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Taking Note

How to tame the tsunami of info streaming to a device near you


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I feel I am always in a struggle to tame the tsunami of data and not really winning.  Fortunately, most of the software engineers in the world have the same problem and they keep trying to fix it.  

There are two key factors that I think are important—the tools should work on whatever device I happen to be using wherever I am and that everything I capture should be available on all my other devices.  So if I take a note on my smartphone or tablet, it should show up when I am at my desktop PC, and vice versa.

I still haven’t found the tool that can magically solve the problem, but here are three that I find help me keep it mostly under control:  

Evernote (evernote.com)—You can easily clip individual articles, whole web pages, snap photos and record voice memos, as well as capture emails and documents.  And you can tag all these things while organizing them in folders.  There are some very cool features too, like taking a picture of your notes and diagrams on a whiteboard at the end of a meeting or someone’s business card. Not only does Evernote store the image, but it can recognize the text in the photos and makes them searchable.  Plus you can quickly share any item with others.

Evernote is available through any browser, but they also offer apps for your desktop and just about every mobile device. They offer integration with many other web software tools as well. The software and basic service are free and are probably sufficient for most people, but a premium service is available for serious users.

Springpad (springpad.com) – offers many similar features and capabilities. Springpad is a little simpler and easier to use as it provides a variety of pre-made custom categories and it automatically captures things into them for you—like movies, recipes, expense items, gift ideas. This tool does a great job at capturing the images on web pages, and it also allows you to set alerts and reminders. For example, save a product you want to buy and it will automatically notify you if there’s a price drop.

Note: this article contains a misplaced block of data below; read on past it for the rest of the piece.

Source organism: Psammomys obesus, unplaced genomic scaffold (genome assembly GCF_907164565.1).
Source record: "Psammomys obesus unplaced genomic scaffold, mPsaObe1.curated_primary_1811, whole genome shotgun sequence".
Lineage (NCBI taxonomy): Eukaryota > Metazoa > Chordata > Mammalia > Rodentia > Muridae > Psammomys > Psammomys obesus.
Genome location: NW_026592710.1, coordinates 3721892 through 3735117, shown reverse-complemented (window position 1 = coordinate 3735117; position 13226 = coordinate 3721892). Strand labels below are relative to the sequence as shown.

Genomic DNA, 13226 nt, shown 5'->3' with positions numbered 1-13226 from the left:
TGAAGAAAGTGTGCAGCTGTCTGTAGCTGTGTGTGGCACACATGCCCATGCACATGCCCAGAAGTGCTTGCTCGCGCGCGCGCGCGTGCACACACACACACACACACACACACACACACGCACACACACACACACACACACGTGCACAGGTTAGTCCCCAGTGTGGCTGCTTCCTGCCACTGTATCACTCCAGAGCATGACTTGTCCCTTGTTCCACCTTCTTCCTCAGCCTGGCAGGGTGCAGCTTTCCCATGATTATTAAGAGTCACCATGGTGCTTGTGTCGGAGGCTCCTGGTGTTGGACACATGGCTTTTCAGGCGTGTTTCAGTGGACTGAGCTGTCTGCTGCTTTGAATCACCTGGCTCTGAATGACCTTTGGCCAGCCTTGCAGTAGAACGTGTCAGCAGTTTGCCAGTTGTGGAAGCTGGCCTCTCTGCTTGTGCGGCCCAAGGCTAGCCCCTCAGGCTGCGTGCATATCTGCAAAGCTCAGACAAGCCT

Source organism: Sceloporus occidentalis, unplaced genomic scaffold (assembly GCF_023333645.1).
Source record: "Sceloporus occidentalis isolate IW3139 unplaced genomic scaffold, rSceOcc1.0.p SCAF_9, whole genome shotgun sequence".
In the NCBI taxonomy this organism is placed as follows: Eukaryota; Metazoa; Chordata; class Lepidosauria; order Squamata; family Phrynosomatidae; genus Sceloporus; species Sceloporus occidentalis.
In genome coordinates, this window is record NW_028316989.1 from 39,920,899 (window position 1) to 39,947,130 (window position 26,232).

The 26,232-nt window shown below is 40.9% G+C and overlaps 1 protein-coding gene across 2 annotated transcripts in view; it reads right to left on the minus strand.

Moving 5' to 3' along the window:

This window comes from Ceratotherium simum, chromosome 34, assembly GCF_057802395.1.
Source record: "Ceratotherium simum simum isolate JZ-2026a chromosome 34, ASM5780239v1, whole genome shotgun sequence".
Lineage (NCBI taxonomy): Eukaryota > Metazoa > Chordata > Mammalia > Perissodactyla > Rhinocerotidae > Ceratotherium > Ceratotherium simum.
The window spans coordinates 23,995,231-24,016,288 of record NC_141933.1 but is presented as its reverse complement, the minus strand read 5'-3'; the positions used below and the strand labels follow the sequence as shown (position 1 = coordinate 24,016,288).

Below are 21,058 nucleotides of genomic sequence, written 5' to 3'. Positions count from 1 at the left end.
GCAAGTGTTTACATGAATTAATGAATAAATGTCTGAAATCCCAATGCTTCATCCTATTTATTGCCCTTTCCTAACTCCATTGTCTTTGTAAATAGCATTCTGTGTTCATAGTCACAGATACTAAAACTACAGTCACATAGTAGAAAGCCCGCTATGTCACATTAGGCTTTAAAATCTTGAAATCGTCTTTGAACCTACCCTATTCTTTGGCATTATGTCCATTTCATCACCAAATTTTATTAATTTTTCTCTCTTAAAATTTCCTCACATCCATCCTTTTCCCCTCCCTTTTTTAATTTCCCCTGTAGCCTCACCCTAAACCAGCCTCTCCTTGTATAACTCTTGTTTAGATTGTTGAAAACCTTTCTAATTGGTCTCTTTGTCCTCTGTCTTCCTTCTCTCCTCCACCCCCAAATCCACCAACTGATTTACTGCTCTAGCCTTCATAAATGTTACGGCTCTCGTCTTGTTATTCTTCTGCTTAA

Springpad is free and runs in any browser, but the clipping tools seem to work best in Firefox and Chrome. Apps also are available.

WebNotes (webnotes.net)—Webnotes is a little different than the other two. It isn’t aimed at bookmarking, but at capturing information and allowing you to annotate it. You can highlight key passages on web pages with colors. You can make sticky notes and add comments. It extracts the text that you highlighted and your comments and lists them by topic.  As you do any research you can mark up those documents and then see all the notes in one free, searchable place.

A premium version adds some very valuable professional features such as the ability to upload PDF documents and do the same annotations on them.  It also offers a very flexible report generation tool that allows you to take your collected notes on any specific topic and then edit / arrange them quickly into a summary you can then distribute. I’ve worked on several major research projects and have found WebNotes to be an amazing help.

Each of these products does something incredibly useful, and you might give them a try to see if they can help you tame your info overload and earn a place, at least for now, in your toolbox.

Roman Lubynsky is a technology consultant based in Boston. He can be reached at roman@lubynsky.com.

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